Looking Back to Get Ahead in the New Year
March 17, 2021
It is hard to overstate how much eCommerce grew in 2020. According to data from McKinsey, eCommerce penetration accelerated by a decade during the first three months of 2020. And this high-velocity growth continued throughout the year. In 2019, digital retail sales reached $2 billion on only two days outside the holiday season. In 2020, more than 130 days exceeded that milestone—and the year ended with the single biggest Cyber Monday in history. And it is not just B2C that’s thriving: in a Digital Commerce 360 B2B survey looking towards 2021, over 80% of B2B respondents reported being at least somewhat likely to buy more online in the year ahead.
If you are nodding your head as you read these statistics, it might be time to think how your organization can learn from last year’s success. If your eCommerce business did not grow last year, then we recommend taking some time to look closely at your customer experience and consider all the ways you could pivot. In either case, with 2021 officially here, it is time to map out your eCommerce strategies for the year ahead and beyond.
Where to start? As you look ahead to the coming weeks and months, we recommend you take time to review metrics and KPIs from 2020 that highlight your wins, your losses, and everything in between. This post outlines a framework for conducting a retrospective analysis of your 2020 commerce performance that will help you grow faster, bigger, and better this year.
Why Act Now?
The beginning of the year is a hectic time. You may be working closely with leadership to set new goals, budgets, and staffing plans as well as to identify critical KPIs. With so much going on, your first instinct may be to postpone a detailed analysis of last year’s eCommerce performance until a quieter time in the coming months or once this year’s strategy is settled. But, choosing to delay can often prove to be a mistake—and fatal to your goals.
In today’s increasingly digital marketplace, your eCommerce strategy will likely make or break your companywide financial results. Already, over one-third (34.3%) of retailers now sell the majority of their products and services online. Meanwhile, Forrester predicts digital B2B sales will reach $1.8 trillion and account for 17% of all B2B sales in the US by 2023. In this environment, being ready to achieve success during your peak season sales can have an outsized impact on your annual revenue.
If you conduct a thorough analysis of your 2020 eCommerce performance now, you can position your company for success throughout the year, including during peak seasons. Timing this effort for the start of the year ensures that you have enough runway to develop the right content, marketing programs, and digital capabilities—and to launch them all at the right time.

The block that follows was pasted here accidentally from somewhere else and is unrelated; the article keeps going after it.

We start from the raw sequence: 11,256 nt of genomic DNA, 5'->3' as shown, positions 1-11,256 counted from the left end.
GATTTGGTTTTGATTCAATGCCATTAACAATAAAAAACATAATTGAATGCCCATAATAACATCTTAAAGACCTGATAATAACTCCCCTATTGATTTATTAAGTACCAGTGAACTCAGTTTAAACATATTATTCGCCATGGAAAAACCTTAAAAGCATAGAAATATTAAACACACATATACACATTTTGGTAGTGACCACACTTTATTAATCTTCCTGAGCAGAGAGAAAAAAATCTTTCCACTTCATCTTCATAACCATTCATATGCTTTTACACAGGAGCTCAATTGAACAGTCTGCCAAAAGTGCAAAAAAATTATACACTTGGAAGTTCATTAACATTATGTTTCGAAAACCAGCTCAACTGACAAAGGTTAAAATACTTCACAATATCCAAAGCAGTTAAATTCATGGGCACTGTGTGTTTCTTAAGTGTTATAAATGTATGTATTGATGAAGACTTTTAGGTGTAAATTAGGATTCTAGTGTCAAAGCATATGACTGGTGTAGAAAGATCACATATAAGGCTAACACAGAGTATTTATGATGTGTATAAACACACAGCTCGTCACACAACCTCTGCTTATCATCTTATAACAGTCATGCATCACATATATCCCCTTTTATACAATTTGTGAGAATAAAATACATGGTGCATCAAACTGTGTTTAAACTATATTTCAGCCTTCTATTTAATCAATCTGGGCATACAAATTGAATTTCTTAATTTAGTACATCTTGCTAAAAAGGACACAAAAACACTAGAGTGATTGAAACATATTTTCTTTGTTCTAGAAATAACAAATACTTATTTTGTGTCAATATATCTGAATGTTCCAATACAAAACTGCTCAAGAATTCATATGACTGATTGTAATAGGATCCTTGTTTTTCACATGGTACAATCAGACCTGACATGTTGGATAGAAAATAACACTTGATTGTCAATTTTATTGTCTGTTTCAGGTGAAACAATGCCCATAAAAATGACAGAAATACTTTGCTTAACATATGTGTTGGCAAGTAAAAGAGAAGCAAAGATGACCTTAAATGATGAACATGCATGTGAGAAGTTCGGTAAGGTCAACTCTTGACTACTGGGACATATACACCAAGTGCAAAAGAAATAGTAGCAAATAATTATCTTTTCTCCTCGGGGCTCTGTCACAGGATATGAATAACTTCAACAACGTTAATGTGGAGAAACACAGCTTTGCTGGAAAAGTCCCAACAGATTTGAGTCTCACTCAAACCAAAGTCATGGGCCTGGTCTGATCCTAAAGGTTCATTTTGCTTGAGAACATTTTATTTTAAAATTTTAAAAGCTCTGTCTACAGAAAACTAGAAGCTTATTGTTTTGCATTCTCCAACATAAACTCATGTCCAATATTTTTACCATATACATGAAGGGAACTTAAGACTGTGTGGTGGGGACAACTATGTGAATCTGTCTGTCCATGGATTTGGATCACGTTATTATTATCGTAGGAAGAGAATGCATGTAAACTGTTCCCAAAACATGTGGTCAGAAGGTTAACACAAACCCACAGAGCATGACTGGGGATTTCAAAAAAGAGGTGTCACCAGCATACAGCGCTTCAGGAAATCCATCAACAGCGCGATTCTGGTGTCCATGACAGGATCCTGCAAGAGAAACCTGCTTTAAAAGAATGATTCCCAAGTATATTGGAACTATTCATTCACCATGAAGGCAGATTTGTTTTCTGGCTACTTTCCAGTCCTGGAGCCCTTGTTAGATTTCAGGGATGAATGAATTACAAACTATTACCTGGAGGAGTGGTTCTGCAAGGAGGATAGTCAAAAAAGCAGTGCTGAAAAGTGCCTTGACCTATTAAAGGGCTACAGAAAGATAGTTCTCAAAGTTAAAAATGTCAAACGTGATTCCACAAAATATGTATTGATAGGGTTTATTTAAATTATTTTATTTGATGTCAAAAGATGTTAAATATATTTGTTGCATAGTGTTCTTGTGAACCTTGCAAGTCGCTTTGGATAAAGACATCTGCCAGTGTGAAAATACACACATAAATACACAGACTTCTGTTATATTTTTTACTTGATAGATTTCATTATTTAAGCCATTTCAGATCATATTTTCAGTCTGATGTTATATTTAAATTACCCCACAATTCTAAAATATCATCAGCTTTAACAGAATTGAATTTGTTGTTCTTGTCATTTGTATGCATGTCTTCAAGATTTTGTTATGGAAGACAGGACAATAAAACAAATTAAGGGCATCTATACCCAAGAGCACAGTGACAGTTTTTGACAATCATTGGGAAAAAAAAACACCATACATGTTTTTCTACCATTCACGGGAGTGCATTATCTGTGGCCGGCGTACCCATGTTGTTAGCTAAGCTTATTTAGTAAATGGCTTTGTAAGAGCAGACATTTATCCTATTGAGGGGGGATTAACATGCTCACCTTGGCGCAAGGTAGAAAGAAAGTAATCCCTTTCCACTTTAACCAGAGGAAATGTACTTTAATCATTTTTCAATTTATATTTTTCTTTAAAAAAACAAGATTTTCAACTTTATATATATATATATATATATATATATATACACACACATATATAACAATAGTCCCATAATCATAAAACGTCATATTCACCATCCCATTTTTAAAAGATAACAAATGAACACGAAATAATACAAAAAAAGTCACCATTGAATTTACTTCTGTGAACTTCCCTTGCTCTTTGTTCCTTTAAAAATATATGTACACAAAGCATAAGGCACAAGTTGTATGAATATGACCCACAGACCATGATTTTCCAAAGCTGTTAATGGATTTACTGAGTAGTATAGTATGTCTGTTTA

Reviewing 2020 performance
Reviewing your 2020 performance can be done relatively quickly if you focus on the right KPIs and zero in on customer behaviors at each stage of the buyer’s journey. The framework outlined below identifies some key considerations for surfacing both potential problems and hidden opportunities.
How quickly your webstore can load pages and process transactions is critical to both your digital customer experience and your sales. Buyers tend to leave pages that take too long to load, and slow page load speeds can also hurt your Google rankings. Plus, frozen shopping carts and incomplete transactions spook customers and keep them from coming back.
To gauge how well your eCommerce infrastructure is handling traffic and transaction surges, look at two kinds of metrics:
Availability. These metrics tell you if your site was up and running consistently. Whether your eCommerce platform is on premises or on a third-party cloud infrastructure, you should be able to get an uptime/downtime report for the year. If you notice downtime during peak selling seasons, you might need to scale up your infrastructure and, as applicable, request stronger SLAs from your service providers.
Speed. These metrics tell you if your website is working fast enough. Examples include average page load times and transaction processing speed. Red flags like slow-loading pages and lengthy transaction processing delays suggest that your infrastructure needs attention.
If your metrics seem OK, but you have received negative feedback from customers, you can also work with your IT and development teams to test your website’s speed. This blog post can also help you ensure your infrastructure is ready.
The Customer Experience
As customers shop online more and more online, their expectations are rising. They want a personalized experience that includes well-organized category pages, thoughtful content and product recommendations, and individualized offers. They also want to see the current status of all their orders from all your channels in one place—and to get help when they need it.
When customers get this kind of experience, they are more likely to buy, recommend, and refer your products. A survey by Accenture found that 91% of consumers are more likely to shop with brands that recognize them and provide relevant offers. Likewise, research by BCG shows that best-in-class personalization can increase average order value (AOV) by 10–20%.
When you evaluate your customer experience from 2020, here are some things to consider: